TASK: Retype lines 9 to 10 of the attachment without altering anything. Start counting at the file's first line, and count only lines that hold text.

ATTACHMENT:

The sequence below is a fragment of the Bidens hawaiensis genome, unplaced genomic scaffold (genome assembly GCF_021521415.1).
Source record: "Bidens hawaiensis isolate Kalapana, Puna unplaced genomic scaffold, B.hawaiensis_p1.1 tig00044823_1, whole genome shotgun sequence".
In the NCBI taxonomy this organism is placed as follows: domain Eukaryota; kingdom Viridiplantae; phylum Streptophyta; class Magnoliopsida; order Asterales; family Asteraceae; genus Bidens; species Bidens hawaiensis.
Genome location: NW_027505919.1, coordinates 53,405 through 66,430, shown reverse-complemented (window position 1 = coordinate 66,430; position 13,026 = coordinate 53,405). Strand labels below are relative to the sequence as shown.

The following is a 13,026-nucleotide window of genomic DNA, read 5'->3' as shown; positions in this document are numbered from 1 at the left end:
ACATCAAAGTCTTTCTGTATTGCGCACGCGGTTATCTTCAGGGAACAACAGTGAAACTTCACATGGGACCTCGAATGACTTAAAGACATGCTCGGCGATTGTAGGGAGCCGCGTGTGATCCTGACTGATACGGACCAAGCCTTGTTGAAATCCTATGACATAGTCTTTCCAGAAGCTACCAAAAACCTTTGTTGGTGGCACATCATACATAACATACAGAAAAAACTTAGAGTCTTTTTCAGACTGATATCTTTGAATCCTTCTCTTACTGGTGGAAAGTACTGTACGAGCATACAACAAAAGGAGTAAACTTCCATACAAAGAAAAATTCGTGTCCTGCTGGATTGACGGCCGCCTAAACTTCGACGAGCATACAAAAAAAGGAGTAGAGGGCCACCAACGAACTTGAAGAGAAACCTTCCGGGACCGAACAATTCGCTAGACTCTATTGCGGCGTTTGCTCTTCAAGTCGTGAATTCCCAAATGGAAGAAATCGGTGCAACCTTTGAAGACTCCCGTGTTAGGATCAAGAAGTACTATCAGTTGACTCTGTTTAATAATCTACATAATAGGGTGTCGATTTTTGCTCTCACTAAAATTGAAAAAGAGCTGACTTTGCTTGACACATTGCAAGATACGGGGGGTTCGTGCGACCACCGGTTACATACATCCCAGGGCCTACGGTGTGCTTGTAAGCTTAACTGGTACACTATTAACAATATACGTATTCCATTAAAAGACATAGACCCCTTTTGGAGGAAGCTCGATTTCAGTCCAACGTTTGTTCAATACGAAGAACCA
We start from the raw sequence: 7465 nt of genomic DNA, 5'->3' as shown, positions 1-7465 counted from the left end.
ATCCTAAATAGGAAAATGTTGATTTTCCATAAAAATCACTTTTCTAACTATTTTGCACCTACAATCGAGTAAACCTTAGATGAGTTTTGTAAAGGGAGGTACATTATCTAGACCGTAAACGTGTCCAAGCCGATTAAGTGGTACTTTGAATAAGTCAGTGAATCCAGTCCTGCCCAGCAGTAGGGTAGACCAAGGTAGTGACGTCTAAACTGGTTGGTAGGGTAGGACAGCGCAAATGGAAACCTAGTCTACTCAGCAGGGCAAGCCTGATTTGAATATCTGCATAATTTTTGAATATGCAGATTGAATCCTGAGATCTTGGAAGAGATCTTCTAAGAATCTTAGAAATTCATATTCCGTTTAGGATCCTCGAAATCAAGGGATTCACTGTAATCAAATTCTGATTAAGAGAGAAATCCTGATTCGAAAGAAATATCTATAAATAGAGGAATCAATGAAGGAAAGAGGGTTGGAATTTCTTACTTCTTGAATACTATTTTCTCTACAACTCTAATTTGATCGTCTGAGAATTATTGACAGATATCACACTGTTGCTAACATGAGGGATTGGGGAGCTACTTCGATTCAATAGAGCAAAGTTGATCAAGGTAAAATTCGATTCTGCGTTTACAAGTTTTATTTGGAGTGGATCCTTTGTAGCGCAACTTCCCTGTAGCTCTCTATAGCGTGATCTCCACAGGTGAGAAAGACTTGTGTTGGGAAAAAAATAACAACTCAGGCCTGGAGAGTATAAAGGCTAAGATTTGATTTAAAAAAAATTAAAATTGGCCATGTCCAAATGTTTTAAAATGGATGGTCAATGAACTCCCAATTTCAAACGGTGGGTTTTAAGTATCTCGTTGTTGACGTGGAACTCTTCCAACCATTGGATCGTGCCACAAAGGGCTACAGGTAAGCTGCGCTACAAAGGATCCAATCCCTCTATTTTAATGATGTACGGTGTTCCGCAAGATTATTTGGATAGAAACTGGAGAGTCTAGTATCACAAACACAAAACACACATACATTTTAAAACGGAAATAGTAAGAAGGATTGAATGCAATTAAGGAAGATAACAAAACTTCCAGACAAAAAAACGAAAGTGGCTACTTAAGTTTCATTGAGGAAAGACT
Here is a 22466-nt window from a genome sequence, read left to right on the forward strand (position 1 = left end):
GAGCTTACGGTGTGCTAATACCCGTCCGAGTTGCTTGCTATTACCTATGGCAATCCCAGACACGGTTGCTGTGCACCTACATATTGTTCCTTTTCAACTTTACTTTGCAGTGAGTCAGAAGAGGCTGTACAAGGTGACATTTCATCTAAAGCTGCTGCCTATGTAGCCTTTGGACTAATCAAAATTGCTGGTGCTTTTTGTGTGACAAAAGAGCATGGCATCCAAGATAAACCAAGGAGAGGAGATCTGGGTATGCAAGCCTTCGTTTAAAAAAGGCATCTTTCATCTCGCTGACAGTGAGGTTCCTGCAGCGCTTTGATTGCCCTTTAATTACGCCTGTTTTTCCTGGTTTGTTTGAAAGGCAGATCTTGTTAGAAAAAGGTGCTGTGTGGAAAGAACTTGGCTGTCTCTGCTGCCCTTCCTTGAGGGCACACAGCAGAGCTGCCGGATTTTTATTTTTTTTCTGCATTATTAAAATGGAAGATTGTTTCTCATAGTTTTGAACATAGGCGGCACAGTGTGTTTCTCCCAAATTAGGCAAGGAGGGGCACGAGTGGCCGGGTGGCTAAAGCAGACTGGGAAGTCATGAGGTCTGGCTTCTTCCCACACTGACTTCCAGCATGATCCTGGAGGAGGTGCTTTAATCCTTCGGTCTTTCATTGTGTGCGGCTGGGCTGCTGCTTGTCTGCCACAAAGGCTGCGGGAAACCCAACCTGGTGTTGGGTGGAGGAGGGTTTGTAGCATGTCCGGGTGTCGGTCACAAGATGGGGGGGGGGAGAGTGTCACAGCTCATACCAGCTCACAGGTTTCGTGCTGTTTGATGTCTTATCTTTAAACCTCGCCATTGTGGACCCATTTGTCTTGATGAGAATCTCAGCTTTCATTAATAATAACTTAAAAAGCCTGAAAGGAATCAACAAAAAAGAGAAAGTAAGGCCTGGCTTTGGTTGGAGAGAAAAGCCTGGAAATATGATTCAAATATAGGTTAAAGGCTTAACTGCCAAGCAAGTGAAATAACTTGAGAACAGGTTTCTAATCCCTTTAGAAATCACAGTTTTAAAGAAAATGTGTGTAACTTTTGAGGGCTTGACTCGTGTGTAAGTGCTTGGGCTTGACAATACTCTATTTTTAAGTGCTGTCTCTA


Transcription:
Here is a 22466-nt window from a genome sequence, read left to right on the forward strand (position 1 = left end):
GAGCTTACGGTGTGCTAATACCCGTCCGAGTTGCTTGCTATTACCTATGGCAATCCCAGACACGGTTGCTGTGCACCTACATATTGTTCCTTTTCAACTTTACTTTGCAGTGAGTCAGAAGAGGCTGTACAAGGTGACATTTCATCTAAAGCTGCTGCCTATGTAGCCTTTGGACTAATCAAAATTGCTGGTGCTTTTTGTGTGACAAAAGAGCATGGCATCCAAGATAAACCAAGGAGAGGAGATCTGGGTATGCAAGCCTTCGTTTAAAAAAGGCATCTTTCATCTCGCTGACAGTGAGGTTCCTGCAGCGCTTTGATTGCCCTTTAATTACGCCTGTTTTTCCTGGTTTGTTTGAAAGGCAGATCTTGTTAGAAAAAGGTGCTGTGTGGAAAGAACTTGGCTGTCTCTGCTGCCCTTCCTTGAGGGCACACAGCAGAGCTGCCGGATTTTTATTTTTTTTCTGCATTATTAAAATGGAAGATTGTTTCTCATAGTTTTGAACATAGGCGGCACAGTGTGTTTCTCCCAAATTAGGCAAGGAGGGGCACGAGTGGCCGGGTGGCTAAAGCAGACTGGGAAGTCATGAGGTCTGGCTTCTTCCCACACTGACTTCCAGCATGATCCTGGAGGAGGTGCTTTAATCCTTCGGTCTTTCATTGTGTGCGGCTGGGCTGCTGCTTGTCTGCCACAAAGGCTGCGGGAAACCCAACCTGGTGTTGGGTGGAGGAGGGTTTGTAGCATGTCCGGGTGTCGGTCACAAGATGGGGGGGGGGAGAGTGTCACAGCTCATACCAGCTCACAGGTTTCGTGCTGTTTGATGTCTTATCTTTAAACCTCGCCATTGTGGACCCATTTGTCTTGATGAGAATCTCAGCTTTCATTAATAATAACTTAAAAAGCCTGAAAGGAATCAACAAAAAAGAGAAAGTAAGGCCTGGCTTTGGTTGGAGAGAAAAGCCTGGAAATATGATTCAAATATAGGTTAAAGGCTTAACTGCCAAGCAAGTGAAATAACTTGAGAACAGGTTTCTAATCCCTTTAGAAATCACAGTTTTAAAGAAAATGTGTGTAACTTTTGAGGGCTTGACTCGTGTGTAAGTGCTTGGGCTTGACAATACTCTATTTTTAAGTGCTGTCTCTA